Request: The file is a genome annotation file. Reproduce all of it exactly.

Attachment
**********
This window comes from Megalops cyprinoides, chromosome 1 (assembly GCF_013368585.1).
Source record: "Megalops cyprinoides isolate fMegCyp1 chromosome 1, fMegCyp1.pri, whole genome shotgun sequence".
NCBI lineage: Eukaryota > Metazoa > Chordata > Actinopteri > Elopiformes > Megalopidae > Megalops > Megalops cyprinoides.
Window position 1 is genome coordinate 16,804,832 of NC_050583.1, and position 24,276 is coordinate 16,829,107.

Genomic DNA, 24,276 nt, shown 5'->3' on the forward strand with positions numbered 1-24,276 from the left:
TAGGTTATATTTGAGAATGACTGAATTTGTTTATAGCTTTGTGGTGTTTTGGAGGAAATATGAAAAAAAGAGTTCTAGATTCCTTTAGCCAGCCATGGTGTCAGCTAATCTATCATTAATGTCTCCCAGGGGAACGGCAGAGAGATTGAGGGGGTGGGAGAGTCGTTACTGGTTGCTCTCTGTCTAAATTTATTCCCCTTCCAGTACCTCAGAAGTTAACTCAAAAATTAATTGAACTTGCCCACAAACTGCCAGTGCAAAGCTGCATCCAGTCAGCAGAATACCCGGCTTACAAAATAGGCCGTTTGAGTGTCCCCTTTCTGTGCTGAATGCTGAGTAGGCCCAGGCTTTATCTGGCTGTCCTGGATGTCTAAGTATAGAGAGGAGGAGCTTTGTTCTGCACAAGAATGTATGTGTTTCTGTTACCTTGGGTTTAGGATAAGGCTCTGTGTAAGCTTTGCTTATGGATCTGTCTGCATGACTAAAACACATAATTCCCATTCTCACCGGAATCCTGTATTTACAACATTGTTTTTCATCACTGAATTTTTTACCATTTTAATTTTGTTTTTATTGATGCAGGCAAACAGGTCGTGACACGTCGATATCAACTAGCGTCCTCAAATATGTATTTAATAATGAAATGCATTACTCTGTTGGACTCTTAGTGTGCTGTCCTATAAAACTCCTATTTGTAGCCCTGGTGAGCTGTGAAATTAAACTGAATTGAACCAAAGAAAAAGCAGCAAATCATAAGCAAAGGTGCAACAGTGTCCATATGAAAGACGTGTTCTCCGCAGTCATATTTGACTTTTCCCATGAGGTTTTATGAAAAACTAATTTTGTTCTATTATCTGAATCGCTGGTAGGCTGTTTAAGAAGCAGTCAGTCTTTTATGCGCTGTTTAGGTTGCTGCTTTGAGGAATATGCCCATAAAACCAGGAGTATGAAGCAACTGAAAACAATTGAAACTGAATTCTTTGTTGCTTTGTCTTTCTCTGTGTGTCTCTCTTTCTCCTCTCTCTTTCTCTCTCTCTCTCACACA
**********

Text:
This window comes from Megalops cyprinoides, chromosome 1 (assembly GCF_013368585.1).
Source record: "Megalops cyprinoides isolate fMegCyp1 chromosome 1, fMegCyp1.pri, whole genome shotgun sequence".
NCBI lineage: Eukaryota > Metazoa > Chordata > Actinopteri > Elopiformes > Megalopidae > Megalops > Megalops cyprinoides.
Window position 1 is genome coordinate 16,804,832 of NC_050583.1, and position 24,276 is coordinate 16,829,107.

Genomic DNA, 24,276 nt, shown 5'->3' on the forward strand with positions numbered 1-24,276 from the left:
TAGGTTATATTTGAGAATGACTGAATTTGTTTATAGCTTTGTGGTGTTTTGGAGGAAATATGAAAAAAAGAGTTCTAGATTCCTTTAGCCAGCCATGGTGTCAGCTAATCTATCATTAATGTCTCCCAGGGGAACGGCAGAGAGATTGAGGGGGTGGGAGAGTCGTTACTGGTTGCTCTCTGTCTAAATTTATTCCCCTTCCAGTACCTCAGAAGTTAACTCAAAAATTAATTGAACTTGCCCACAAACTGCCAGTGCAAAGCTGCATCCAGTCAGCAGAATACCCGGCTTACAAAATAGGCCGTTTGAGTGTCCCCTTTCTGTGCTGAATGCTGAGTAGGCCCAGGCTTTATCTGGCTGTCCTGGATGTCTAAGTATAGAGAGGAGGAGCTTTGTTCTGCACAAGAATGTATGTGTTTCTGTTACCTTGGGTTTAGGATAAGGCTCTGTGTAAGCTTTGCTTATGGATCTGTCTGCATGACTAAAACACATAATTCCCATTCTCACCGGAATCCTGTATTTACAACATTGTTTTTCATCACTGAATTTTTTACCATTTTAATTTTGTTTTTATTGATGCAGGCAAACAGGTCGTGACACGTCGATATCAACTAGCGTCCTCAAATATGTATTTAATAATGAAATGCATTACTCTGTTGGACTCTTAGTGTGCTGTCCTATAAAACTCCTATTTGTAGCCCTGGTGAGCTGTGAAATTAAACTGAATTGAACCAAAGAAAAAGCAGCAAATCATAAGCAAAGGTGCAACAGTGTCCATATGAAAGACGTGTTCTCCGCAGTCATATTTGACTTTTCCCATGAGGTTTTATGAAAAACTAATTTTGTTCTATTATCTGAATCGCTGGTAGGCTGTTTAAGAAGCAGTCAGTCTTTTATGCGCTGTTTAGGTTGCTGCTTTGAGGAATATGCCCATAAAACCAGGAGTATGAAGCAACTGAAAACAATTGAAACTGAATTCTTTGTTGCTTTGTCTTTCTCTGTGTGTCTCTCTTTCTCCTCTCTCTTTCTCTCTCTCTCTCACACA